The top of the world. That mythical, connotative, and literal place only ever occupied by a select few. At this particular moment though, Joshua Cheptegei is one of its inhabitants after his performance at the NN Valencia World Record Day on 7th October 2020.
Kenenisa Bekele must be at least, fed up of the sight of Cheptegei. After dominating long-distance running for nearly two decades, Bekele would have been confident in the knowledge that his records, bamboozling in their own right, would be nigh on impossible to surmount.
Yet, here we are, in the strange year 2020, witnessing the increasingly incredible Cheptegei break the Ethiopian icon’s hallowed records consecutively. Within the last two months alone, Cheptegei has broken not one, but two World Records, both set by Bekele, one in the 5000 meters and the other in the 10,000 meters, each of which had stood for at least a decade and a half.
Ask any sports analyst worth their salt in Uganda and they’ll tell you that the death of major sporting success for the Pearl of Africa is simply due to lack of government socio-economic investment. Otherwise, the talent is there, and in abundant quantities too.
Yet, as long as sports isn’t given the priority it deserves, much of this talent remains untapped and the potential unrealised. Nevertheless, there have been quite a few sportsmen and sportswomen whose exploits on the global stage saw the Ugandan flag raised sky-high.
Many of these have come from athletics such as John Akii Bua, Dorcus Inzikuru, Moses Kipsiro, Stephen Kiprotich, and the newest kid on the block, the precocious Jacob Kiplimo. With the exception of Kiplimo who still has his whole career ahead of him, the others are legends of the track whose peak, at least sporting wise is historical.
Joshua Cheptegei has broken not one, but two World Records set by Kenenisa Bekele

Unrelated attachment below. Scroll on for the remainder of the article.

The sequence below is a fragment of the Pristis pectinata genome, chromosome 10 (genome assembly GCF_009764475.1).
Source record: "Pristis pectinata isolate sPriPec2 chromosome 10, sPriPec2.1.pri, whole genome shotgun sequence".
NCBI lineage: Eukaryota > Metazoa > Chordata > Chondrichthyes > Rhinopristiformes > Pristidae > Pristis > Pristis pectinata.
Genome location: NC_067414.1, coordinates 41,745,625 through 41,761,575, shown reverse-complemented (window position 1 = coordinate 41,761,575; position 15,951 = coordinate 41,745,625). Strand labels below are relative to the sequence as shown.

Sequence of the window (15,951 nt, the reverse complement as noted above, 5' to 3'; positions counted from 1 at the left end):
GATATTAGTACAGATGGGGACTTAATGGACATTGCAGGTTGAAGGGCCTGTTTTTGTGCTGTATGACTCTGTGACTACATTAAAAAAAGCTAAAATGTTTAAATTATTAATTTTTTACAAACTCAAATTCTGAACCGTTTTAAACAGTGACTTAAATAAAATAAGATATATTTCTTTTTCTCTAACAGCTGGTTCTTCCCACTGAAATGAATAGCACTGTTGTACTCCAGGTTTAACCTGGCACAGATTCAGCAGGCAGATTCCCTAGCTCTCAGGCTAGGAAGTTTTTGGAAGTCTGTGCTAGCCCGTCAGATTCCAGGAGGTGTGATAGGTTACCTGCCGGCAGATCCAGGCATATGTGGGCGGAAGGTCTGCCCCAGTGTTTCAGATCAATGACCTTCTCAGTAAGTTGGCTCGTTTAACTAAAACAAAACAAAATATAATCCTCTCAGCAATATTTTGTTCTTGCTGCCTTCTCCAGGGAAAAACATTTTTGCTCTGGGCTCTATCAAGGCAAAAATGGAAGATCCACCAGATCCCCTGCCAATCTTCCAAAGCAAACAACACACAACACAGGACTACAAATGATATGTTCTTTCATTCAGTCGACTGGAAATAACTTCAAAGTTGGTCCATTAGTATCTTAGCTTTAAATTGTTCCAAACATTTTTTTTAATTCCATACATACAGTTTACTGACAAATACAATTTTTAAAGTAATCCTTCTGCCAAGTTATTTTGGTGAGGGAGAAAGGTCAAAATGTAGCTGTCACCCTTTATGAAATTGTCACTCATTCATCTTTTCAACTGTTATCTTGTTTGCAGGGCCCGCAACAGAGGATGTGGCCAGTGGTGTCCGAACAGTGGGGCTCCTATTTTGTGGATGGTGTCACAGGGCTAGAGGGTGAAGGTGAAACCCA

I hold nothing but the highest respect for Akii Bua, Kamoga, Inzikuru, Kipsiro, and Kiprotich, while also holding an opinion that Cheptegei has not just already surpassed them all, but is now widening the gap between him and them.
Akii Bua shocked the world when he ran under 48 seconds to win gold in the 400m hurdles at the 1972 Munich Olympics, setting a new world record, and winning his country’s first-ever Olympic gold medal in the process.
Uganda’s second Olympic victory would come 40 years later, when Kiprotich’s 2012 marathon gold in London sent even more shock waves across the world, and was quite naively, and widely thought of as a fluke. These thoughts were masterfully vanquished barely a year later when he won another gold at the 2013 World Athletics Championships in Moscow.
Kamoga upset the odds monumentally in winning a bronze medal in the 200 meters at the 1996 Olympic games in Atalanta, Italy, before following it up with Silver at the World Championships in Greece the next year to silence anyone who might have doubted him.
Inzikuru stole fans’ hearts in Helsinki back in 2005, with her victory in the 3000 meters steeplechase which made her the first, and to-date only Ugandan woman to win gold at a World Championship. She also won gold at the Commonwealth Games the year after before her career fizzled out after a succession of unfortunate injuries, and non-sporting problems.
Kipsiro promised so much, and delivered on most of it, conquering the Commonwealth Games in 2010 where he became the first man in 70 years to scoop both the 5000 meters and 10,000 meters in New Delhi, India.
He then defended his 10,000 meters gold in Glasgow, Scotland, in 2014 and won a bronze at the 2007 World Championships in Osaka, but ultimately did not win an Olympic medal.
His closest attempt ended up being his fourth-placed finish in the Beijing 2008 games, a feat he replicated at the next year’s World Championships in Berlin, Germany. It was these near misses that came to define him, quite unfairly in my opinion, as an unfulfilled talent.
Both Kipsiro and Inzikuru had a bright future ahead of them but were hit with bad luck and a string of injuries.